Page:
Third Base

1998 SP Authentic #97 Todd Zeile

Marlins Accolades:

Todd Zeile (1998 Marlins, 66 games, third-of-a-year stint)

It kind of gets lost to history now, but the careers of Todd Zeile and Mike Piazza paralleled one another in 1998.

Zeile was the lesser-known piece sent to Florida in the Piazza deal, and Zeile -- like Piazza -- wound up playing for three teams in '98. He hit .291 in 66 games with the Marlins before being traded to Texas for a couple of minor leaguers in July of that season.

The Marlins would be the sixth of the whopping eleven teams Zeile would suit up for during his 16-year career.


1997 Ultra #347 Moises Alou

Marlins Accolades:

Moises Alou (1997 Marlins, 150 games)

Moises Alou's stint in Florida may have been short, but it sure was sweet.

The veteran outfielder had an All-Star campaign during his lone season with the Marlins, posting a .292-23-115 slash line for a squad that would go on to win it all. Sadly, Alou was dealt to Houston that offseason in the great dismantling of that '97 championship club.

One wonders what the Marlins might've done had that team stayed together.

2003 Donruss #285 Tim Raines

Marlins Accolades:

Tim Raines (2002 Marlins, 98 games, sunset season)

Tim Raines made his MLB debut in 1979, a full fourteen years before the Marlins became a franchise.

And yet the former Expos speedster wound up closing out his career as a Marlin in 2002, a classic example of a once-great star who simply held on too long. Raines hit just .191 in 98 games during his age-43 sunset season in Florida, hitting the last of his 170 career homers and stealing exactly zero bases.

Raines didn't get a true cardboard farewell from Topps, but thankfully Donruss was there to pick up the slack.

2009 Upper Deck #146 Luis Gonzalez

Marlins Accolades:

Luis Gonzalez (2008 Marlins, 136 games, sunset season)

Like Tim Raines, Luis Gonzalez also spent his sunset season with the Marlins, a team that wasn't even around when he broke into the bigs.

Gonzalez made his MLB debut with the Astros in 1990 and, while he posted some fine numbers in Houston, he'd really make his mark on the game during his monster years with the Diamondbacks in the early 2000s. Gonzo would call it quits after his final season with the 2008 Marlins, hitting .261 and smacking the final eight of his 354 career homers.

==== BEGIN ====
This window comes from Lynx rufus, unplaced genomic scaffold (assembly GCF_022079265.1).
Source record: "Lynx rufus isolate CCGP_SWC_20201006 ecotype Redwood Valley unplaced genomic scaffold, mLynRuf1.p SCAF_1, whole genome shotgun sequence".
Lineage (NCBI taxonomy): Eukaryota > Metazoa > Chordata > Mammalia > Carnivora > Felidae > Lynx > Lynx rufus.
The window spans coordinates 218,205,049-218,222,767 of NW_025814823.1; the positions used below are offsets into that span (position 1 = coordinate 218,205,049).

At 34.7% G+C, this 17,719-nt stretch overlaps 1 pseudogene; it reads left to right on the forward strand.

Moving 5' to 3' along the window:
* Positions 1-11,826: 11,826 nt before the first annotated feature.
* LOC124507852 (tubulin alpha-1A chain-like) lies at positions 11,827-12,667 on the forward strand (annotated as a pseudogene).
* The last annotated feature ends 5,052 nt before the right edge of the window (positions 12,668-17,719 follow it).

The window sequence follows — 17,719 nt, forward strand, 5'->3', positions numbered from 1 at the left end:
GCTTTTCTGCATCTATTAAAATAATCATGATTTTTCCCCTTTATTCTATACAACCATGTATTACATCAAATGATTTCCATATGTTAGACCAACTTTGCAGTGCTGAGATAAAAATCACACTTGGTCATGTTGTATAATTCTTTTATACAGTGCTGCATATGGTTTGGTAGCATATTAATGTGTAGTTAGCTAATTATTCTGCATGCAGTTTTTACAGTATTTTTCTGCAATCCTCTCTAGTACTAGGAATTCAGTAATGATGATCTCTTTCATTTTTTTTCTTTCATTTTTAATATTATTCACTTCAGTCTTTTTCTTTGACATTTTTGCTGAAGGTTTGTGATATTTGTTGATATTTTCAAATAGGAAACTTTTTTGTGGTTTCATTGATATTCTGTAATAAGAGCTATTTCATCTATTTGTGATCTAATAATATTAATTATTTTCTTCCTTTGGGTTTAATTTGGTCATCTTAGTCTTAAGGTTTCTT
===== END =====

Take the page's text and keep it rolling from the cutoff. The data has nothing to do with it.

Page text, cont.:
Once again, Topps failed to produce a true finale, but this time Upper Deck was there to take care of that.

Pinch Hitter

2013 Topps #253 Adam Greenberg

Marlins Accolades:

Adam Greenberg (2012 Marlins, 1 game)

I usually don't have pinch-hitter spots on these rosters, but I have to make a special exception for Adam Greenberg.

Seven years after suffering the most frightening hit-by-pitch I've personally ever seen on the first pitch of his very first big-league at-bat, Greenberg was toiling around in independent ball, never having gotten another plate appearance in the majors after that tragic first one.

Enter the One At-Bat campaign, which sought to get Greenberg that hallowed second taste of the majors. And enter the Marlins, who were willing to grant him that wish. On October 2, 2012, in his first major league at-bat since the horrific beaning, Greenberg stepped to the plate against knuckleballer R.A. Dickey, pinch-hitting in the 6th inning.

Greenberg struck out on three pitches, but it still made for one of the more emotional baseball moments of my lifetime -- and one of the most treasured baseball cards of my lifetime, to boot.

That just about does it for this edition of "Short Term Stops."

Thanks for tuning in!